Making the leap: How niche crops go mainstream
In the Midwest, crop agriculture often gets divided between the major commodities – corn, soybeans and wheat – and everything else. Diverting acres away from a major commodity to an un-tested crop is risky, but sometimes agronomics and market forces meet in a sweet spot and farmers can reap the benefits of innovation.
Sixth-generation Iowa farmer Andrew Pittz calls himself the Farmer in Chief at his family’s Sawmill Hollow Family Farm, where they grow aronia berries. He says theirs is the first commercial-scale aronia berry farm in the United States. (The dark, native fruit has the common name black chokeberry.)
Pittz says some years ago his father’s astute observations of the so-called superfruits, acai and goji berries, led to the aronia operation. The elder Pittz noticed that aronia berries were in many of the products made from superfruits and he wanted to capitalize on that fad.
“My dad said, `I think we can grow this here,’” Pittz said. “[He] looked into it. There was no knowledge of growing the aronia berry.”
But they found some plants and gave it a go. Now, planting the bushes and harvesting the fruit make up one critical part of the business. But, Pittz says, equally important is courting and nurturing the market.
“When you’re doing something new you develop both simultaneously,” Pittz said. “So we’ve been developing the best practices in agriculture as we’ve been developing the best practices in the marketplace.”
Another option for diversifying is to expand a crop currently grown on a small scale. Iowa State Extension horticulture professor Ajay Nair says the momentum for local foods across the region prompted him to consider whether the Midwest could grow more of its own sweet potatoes, a crop normally grown in California and the South. He’s found that it does grow well in Central Iowa. But he cautions against planting without adequate planning.
“Before growing it on a larger acreage, growers have to, first, identify their markets,” Nair said. “Because if there is no market, there is no point. If the crop is a specialty crop or a commodity crop, if you can’t sell it, it doesn’t make any sense.”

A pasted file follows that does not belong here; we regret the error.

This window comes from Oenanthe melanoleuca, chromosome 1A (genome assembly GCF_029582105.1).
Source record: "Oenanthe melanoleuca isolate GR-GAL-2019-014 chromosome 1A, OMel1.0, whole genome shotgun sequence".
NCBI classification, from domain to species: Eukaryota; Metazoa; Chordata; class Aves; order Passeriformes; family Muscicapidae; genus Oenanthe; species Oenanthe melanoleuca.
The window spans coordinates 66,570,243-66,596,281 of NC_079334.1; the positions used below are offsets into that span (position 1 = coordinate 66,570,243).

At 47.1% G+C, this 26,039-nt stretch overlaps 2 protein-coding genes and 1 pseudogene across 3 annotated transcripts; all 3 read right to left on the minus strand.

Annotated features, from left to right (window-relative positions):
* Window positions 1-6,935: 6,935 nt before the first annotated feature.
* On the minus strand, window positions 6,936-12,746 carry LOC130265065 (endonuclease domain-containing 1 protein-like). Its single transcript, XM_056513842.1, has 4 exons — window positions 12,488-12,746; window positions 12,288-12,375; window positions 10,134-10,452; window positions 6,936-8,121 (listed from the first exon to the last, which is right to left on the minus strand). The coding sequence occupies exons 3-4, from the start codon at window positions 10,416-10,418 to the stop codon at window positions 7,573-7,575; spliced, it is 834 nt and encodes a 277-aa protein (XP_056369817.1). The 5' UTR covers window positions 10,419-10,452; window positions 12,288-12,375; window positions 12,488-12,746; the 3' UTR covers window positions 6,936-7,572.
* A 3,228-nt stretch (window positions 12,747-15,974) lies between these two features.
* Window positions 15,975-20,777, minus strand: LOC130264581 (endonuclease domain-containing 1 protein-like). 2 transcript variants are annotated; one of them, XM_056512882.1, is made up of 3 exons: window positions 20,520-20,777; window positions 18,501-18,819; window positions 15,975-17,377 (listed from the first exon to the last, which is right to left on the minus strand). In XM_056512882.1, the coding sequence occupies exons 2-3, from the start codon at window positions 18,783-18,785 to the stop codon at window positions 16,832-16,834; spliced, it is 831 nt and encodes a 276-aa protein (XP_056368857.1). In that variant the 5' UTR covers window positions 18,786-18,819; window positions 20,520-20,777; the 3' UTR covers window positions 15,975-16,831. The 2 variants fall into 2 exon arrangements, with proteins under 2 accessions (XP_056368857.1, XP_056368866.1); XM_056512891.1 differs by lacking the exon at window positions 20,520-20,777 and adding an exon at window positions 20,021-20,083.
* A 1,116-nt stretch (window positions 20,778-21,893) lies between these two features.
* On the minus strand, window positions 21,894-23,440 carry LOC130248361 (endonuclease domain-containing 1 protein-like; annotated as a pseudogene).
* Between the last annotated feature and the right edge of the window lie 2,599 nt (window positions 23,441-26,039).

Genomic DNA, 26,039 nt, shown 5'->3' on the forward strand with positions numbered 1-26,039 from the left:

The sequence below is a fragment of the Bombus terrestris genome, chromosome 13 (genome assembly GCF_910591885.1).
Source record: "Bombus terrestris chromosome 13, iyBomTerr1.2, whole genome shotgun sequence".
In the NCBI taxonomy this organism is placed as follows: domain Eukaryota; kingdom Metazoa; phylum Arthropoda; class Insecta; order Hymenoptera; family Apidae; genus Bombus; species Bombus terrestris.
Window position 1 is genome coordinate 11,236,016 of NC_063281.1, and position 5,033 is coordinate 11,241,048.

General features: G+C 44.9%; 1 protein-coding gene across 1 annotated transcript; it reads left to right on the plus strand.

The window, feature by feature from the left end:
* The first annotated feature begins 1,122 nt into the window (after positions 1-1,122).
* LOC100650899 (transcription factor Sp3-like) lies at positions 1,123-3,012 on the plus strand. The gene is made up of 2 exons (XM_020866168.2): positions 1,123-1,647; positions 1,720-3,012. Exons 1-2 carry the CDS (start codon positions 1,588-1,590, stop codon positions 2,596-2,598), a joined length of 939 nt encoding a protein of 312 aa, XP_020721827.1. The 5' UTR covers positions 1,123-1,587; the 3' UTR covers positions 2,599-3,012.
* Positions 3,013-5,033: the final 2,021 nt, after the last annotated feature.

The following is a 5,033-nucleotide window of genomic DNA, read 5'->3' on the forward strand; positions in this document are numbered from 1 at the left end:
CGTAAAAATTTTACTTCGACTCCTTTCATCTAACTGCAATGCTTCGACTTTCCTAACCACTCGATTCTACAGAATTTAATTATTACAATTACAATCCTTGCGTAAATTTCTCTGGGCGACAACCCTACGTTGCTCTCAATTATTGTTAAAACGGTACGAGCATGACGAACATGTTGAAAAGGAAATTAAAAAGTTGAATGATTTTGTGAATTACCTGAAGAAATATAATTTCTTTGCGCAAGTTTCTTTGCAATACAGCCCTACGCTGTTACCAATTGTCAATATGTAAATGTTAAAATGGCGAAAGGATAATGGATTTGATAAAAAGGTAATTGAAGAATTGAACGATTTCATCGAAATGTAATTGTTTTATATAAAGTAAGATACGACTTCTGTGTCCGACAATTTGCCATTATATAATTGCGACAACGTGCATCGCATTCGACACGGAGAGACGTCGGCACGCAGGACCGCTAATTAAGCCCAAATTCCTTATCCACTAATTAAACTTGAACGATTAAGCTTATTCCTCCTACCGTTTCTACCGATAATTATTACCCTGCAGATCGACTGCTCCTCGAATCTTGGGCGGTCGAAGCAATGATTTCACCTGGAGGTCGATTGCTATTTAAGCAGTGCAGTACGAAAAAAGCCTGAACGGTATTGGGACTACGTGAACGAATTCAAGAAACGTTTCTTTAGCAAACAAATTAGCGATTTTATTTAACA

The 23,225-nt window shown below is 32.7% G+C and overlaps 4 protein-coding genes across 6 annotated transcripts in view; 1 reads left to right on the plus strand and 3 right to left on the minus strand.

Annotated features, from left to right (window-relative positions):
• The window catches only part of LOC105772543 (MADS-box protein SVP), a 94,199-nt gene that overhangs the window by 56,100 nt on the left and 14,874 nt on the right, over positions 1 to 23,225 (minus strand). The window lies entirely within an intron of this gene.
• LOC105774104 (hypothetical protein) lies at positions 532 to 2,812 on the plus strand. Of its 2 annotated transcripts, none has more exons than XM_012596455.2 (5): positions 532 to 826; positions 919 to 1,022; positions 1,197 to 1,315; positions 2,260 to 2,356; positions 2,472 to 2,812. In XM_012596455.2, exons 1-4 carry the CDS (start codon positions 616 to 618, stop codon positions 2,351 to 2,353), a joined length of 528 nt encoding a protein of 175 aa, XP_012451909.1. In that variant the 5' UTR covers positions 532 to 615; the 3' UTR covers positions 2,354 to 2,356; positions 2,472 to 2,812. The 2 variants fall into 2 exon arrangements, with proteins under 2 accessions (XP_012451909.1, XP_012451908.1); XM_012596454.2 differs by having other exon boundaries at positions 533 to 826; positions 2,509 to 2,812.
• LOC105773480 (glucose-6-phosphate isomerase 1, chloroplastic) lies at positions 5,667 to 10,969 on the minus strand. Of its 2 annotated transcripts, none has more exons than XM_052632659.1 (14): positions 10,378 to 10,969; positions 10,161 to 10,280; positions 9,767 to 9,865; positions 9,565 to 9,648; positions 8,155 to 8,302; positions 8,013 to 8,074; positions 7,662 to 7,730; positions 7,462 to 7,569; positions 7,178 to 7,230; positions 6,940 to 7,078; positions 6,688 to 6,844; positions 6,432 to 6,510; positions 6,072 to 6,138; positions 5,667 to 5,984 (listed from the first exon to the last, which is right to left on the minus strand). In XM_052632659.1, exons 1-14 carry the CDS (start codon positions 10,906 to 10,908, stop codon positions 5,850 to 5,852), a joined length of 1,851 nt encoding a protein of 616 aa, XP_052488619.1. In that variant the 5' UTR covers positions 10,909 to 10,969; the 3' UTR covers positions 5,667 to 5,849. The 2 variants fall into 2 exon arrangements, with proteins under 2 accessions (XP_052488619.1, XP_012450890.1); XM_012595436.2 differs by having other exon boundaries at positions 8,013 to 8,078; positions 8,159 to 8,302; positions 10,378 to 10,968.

That’s why the vegetable that’s currently leaping from specialty niche crop to commercial scale is sweet corn. Birds Eye Foods, the Minnesota frozen food giant, came south looking for growers last year.
Gary Paulson, ag manager at Birds Eye Foods, says the company needed sweet corn earlier than it could harvest up north. Field corn dominates in Iowa, so to get 600 acres of sweet corn, they offered central Iowa farmers some business incentives.
“They like to know what their risk is and what types of guarantees that we have to offer them. So those are the sort of things that we’re prepared to talk about,” said Paulson, who was back in Iowa meeting with farmers this month.
Greg Rinehart is one of the Boone County, Iowa, farmers who met with Birds Eye and last season he planted 55 acres of sweet corn, which Birds Eye sent its own crew and equipment down to harvest. Thanks to contracts that guaranteed prices and soil that yielded well, the experiment worked.
Rinehart displays a small sign in his dining room that says “Peas… farm fresh.” This year, he’ll grow those for Birds Eye, too. The company wants 1,000 acres of peas and 2,000 acres of sweet corn in central Iowa this year.
“They want early production of peas down our way before they start their pea picking up and around the Minnesota area,” Rinehart said.
By guaranteeing both market and price, Birds Eye has little trouble attracting growers. That’s a common model and researchers at the University of Nebraska Lincoln’s Panhandle Research and Extension Center in Scottsbluff hope to emulate it on the plains of western Nebraska—but with a very different crop and market in mind.
“Fenugreek is primarily a crop of India,” says professor Alexander Pavlista, who is a potato expert at the center. “It is commonly used as a spice but it’s also a medicinal crop and that’s actually where it’s more important.”
Pavlista and a colleague are studying fenugreek and introducing it to farmers with the hope of realizing a system that Pavlista calls “farm to pharma.”
“Where we can go right from the farm right to the pharmaceuticals,” he said. “So it’s a vertical system.”
Pavlista says it’ll be three to five more years before farmers could be harvesting their first fenugreek crops. But he says both the University of Nebraska Medical Center and area farmers are interested.
With corn prices falling and more international competition for commodities like soybeans and wheat, the shrewd business owners on Midwestern farmland need to have innovation and change—and maybe someday sweet potatoes or fenugreek—in their toolkits.